The 30 Funniest Jokes In TV Commercials
History's crème de la crème of agency-produced comedy.
Commercials can be annoying, but there’s no denying that some are hysterical. Herewith, we’ve collected the funniest commercials ever to have graced your TV screen. And for more funny moments, check out the 30 Funniest Awards Speech Acceptance Punchlines.
“You kill the Joe, you make some mo!”
He was every working drone’s worst nightmare: A NFL-caliber linebacker policing an otherwise generic, cubicle-filled workspace, flattening workers like unsuspecting wide receivers running a lazy route across the middle. He was also absolutely, undeniably hilarious. When Reebok debuted the Terry Tate, “office linebacker” concept—especially this bit in which he lays out a man who finishes the coffee but doesn’t make another pot—it was instant comedy gold, and one of the first videos to go viral. And for more great humor, read these 50 Dad Jokes So Bad They’re Actually Hilarious.
“Where’s the beef?!”
It’s one of the most iconic ads of all time, and involves three things: a comically small hamburger, befuddled old people, and some very mild, off-color indecency. From the first moment one of the women said, “Where’s the beef?!”, an iconic catchphrase was born. For more great one-liners, read up on the 30 Funniest Reality Show Catchphrases of All Time.
“He can speak French, in Russian…”
Dos Equis (2009)
Perhaps the most iconic spokesman of the 2000s was Dos Equis’ hilarious “Most Interesting Man in the World,” a ridiculous caricature of a man who apparently lived 1,000 lives to the absolute fullest. The ads showed him exploring caves, womanizing, ice-fishing, big-wave surfing, exploring space, and generally doing all sorts of ostentatious things, while a voiceover deadpanned the most absurd facts about him. The lines are too priceless to choose a favorite, but there’s something about “He can speak French, in Russian,” that perfectly captures this ad campaign’s greatness.
Given the concussion epidemic in football, this 30-second spot isn’t quite so funny in retrospect, but when it debuted in 1996, it was utterly hysterical. In the ad, a football player gets hit so hard he thinks he’s Gotham’s Caped Crusader, and soon finds that he’s “not going anywhere for a while.” We don’t know what happened to the actor, but we’ve got to give it to him: His delivery was pure comedy gold. And for more hilarity, learn the 75 Jokes That Are So Bad They’re Actually Funny.
“Don’t I know you?”
Among the first commercials to pair a product with a professional athlete is this Nike spot, which stars Bo Jackson repeating, “Don’t I know you?” to various versions of himself. At the time it debuted, the multi-sport professional was the most electric athlete in the world, and he revealed that he’s got great comedic chops, too. And for more celebrity coverage, don’t miss these 20 Celebs Way Older Than You Thought.
“Dumb ways to die.“
Melbourne’s Metro Trains (2012)
Yes, it’s a bit morbid. But this expertly-produced advertisement—starring a bunch of adorably animated, smiling cartoons dancing to a tune by indie-folk rock band Tangerine Kitty—brought essential levity to the “stay safe on public transit” PSA. It’s impossible to hear the refrain, “Dumb ways to die,” without cracking a smile. (For what it’s worth, the song itself cracked the iTunes top ten within a day of the ad’s launch.)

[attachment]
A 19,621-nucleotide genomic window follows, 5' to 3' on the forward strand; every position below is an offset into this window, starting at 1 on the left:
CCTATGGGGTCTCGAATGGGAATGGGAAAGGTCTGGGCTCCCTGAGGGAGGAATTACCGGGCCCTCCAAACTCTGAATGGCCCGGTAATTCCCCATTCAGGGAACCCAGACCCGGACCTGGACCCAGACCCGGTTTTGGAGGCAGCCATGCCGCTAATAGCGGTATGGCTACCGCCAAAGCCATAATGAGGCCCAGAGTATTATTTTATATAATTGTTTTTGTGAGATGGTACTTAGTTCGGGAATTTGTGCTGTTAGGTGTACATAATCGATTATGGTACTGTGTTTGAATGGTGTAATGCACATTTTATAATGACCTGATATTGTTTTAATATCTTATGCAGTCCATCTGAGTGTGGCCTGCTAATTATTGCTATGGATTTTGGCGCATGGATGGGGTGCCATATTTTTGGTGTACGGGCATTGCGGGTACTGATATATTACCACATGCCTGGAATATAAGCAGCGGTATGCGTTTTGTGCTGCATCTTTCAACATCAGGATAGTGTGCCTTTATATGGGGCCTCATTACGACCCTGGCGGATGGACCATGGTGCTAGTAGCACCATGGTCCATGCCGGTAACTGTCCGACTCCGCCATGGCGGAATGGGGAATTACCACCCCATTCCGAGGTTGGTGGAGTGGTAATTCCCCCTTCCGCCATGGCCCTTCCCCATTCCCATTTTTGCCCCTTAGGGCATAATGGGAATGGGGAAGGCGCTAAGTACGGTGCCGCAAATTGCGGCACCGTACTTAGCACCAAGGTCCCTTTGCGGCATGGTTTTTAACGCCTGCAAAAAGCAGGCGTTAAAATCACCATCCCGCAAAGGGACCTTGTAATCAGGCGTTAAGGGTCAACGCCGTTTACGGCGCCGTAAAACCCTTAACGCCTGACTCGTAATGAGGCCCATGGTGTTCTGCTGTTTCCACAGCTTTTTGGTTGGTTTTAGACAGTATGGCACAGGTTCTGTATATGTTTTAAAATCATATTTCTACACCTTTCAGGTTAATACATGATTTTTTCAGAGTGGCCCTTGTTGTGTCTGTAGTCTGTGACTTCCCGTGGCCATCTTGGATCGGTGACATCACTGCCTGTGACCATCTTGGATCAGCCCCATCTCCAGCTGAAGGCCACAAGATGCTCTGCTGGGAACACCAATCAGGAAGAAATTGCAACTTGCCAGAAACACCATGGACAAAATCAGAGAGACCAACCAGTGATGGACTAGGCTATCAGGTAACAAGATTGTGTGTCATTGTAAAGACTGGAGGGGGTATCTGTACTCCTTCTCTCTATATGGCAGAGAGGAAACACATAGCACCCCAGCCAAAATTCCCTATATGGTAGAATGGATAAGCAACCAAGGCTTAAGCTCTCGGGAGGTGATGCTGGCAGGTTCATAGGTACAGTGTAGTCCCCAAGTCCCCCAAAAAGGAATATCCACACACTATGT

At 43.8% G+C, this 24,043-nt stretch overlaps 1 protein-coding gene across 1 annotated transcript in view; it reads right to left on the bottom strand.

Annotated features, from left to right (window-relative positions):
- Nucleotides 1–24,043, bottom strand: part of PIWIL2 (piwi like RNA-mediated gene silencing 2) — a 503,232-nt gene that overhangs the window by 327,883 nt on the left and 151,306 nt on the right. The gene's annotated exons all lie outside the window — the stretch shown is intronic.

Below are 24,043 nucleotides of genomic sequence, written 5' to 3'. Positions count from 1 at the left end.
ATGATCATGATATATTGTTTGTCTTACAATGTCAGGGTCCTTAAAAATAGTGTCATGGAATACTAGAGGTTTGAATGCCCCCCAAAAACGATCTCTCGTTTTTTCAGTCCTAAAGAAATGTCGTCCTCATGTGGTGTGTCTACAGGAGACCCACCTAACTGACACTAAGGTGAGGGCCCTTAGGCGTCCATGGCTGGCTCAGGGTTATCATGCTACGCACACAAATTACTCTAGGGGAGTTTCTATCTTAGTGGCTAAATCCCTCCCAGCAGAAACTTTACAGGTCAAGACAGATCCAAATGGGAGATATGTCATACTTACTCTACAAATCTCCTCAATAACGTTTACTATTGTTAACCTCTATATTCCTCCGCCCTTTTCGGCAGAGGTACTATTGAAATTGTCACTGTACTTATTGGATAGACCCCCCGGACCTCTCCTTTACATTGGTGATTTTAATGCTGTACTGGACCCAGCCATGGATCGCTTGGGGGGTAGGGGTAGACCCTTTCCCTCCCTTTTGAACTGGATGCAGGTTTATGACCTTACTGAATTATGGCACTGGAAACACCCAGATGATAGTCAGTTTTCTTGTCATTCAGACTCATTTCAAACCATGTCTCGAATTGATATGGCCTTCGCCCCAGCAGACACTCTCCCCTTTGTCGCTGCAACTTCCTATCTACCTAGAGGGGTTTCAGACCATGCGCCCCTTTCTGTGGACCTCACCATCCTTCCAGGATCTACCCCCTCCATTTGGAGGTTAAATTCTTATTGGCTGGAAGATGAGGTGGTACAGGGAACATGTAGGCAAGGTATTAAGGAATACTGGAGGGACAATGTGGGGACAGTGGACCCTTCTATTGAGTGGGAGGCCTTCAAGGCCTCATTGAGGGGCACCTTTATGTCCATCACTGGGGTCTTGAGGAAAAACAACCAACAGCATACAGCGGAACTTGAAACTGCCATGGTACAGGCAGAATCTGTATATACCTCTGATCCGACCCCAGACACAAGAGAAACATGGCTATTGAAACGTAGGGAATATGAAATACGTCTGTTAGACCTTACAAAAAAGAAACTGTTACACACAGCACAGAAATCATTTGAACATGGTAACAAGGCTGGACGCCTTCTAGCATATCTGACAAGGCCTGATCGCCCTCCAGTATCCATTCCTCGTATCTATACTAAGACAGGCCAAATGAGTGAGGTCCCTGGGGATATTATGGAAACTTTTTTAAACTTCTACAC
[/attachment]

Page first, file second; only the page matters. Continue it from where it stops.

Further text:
“A caveman could do it.”
The Geico Caveman is perhaps the most legendary fictional spokesperson of all time; he and his twin brother have been gracing screens on-and-off for fourteen years no. (For reference, that’s a longer overall run time than Friends, Seinfeld, and How I Met Your Mother. The Geico Cavemen did, in fact, spawn his own TV show, on ABC. But, as it turns out, the made-for-ad character couldn’t hold water on a weekly program.) From the very first, hyper-meta spot, wherein a Geico insurance salesman unwittingly insults the Caveman, who’s “serving” as a boom mic operator, this line has been sidesplittingly hilarious, time and time again. At this rate, the bit will be as old as a real-life caveman.
Is “Wazzzzzzup?” the most iconic ad of all time? If you’re judging that based onsitcom references and memes that persist to this day, we’d posit: Yes.
“Ship my pants right here?”
These days, at Kmart, you can ship anything—including, yes, apparel. Some creative directors took this to heart, and decided to go to town with plays-on-words, leading to an iconic, unforgettably hilarious TV spot. And for more hilarity, here are the 15 Things Everyone Secretly Finds Hilarious.
“Did you know that I’m riding this horse backwards?”
Old Spice (2010)
A question with an obvious answer, preceded by a question with—at least in the creative director’s mind—an equally obvious answer: “Did you know women prefer Old Spice for their men one bajillion times more?”
“Pickle you kumquat!”
Orbit Gum (2007)
Per behind-the-scenes info, as reported by one of the actresses in the spot, Jesse Meriwether, “writers were onset [sic] all day giving us different lines.” The lines? Increasingly absurd euphemisms for NSFW insults. Do what you will, but “Pickle you kumquat” is now certainly a go-to barb for us.
“I’m calling for backup, don’t back up!”